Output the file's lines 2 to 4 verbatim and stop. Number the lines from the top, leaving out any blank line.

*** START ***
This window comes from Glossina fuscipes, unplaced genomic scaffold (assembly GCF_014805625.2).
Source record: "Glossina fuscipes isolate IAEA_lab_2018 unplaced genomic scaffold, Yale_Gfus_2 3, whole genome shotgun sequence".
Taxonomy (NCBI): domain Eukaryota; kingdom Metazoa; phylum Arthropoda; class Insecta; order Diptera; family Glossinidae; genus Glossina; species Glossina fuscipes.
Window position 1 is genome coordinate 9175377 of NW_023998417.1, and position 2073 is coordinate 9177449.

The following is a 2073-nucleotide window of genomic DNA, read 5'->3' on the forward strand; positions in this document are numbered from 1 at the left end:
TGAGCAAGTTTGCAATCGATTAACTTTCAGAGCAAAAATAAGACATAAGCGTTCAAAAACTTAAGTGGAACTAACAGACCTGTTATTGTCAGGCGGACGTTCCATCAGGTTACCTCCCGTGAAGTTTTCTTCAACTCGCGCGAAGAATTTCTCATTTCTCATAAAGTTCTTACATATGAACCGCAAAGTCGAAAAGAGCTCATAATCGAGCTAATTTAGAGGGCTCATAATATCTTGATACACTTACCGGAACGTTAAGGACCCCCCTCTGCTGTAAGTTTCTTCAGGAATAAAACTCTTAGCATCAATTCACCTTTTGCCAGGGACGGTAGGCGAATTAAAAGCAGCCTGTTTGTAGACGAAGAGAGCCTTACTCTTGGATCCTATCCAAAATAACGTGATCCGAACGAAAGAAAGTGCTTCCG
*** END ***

Source record: "Glossina fuscipes isolate IAEA_lab_2018 unplaced genomic scaffold, Yale_Gfus_2 3, whole genome shotgun sequence".
Taxonomy (NCBI): domain Eukaryota; kingdom Metazoa; phylum Arthropoda; class Insecta; order Diptera; family Glossinidae; genus Glossina; species Glossina fuscipes.
Window position 1 is genome coordinate 9175377 of NW_023998417.1, and position 2073 is coordinate 9177449.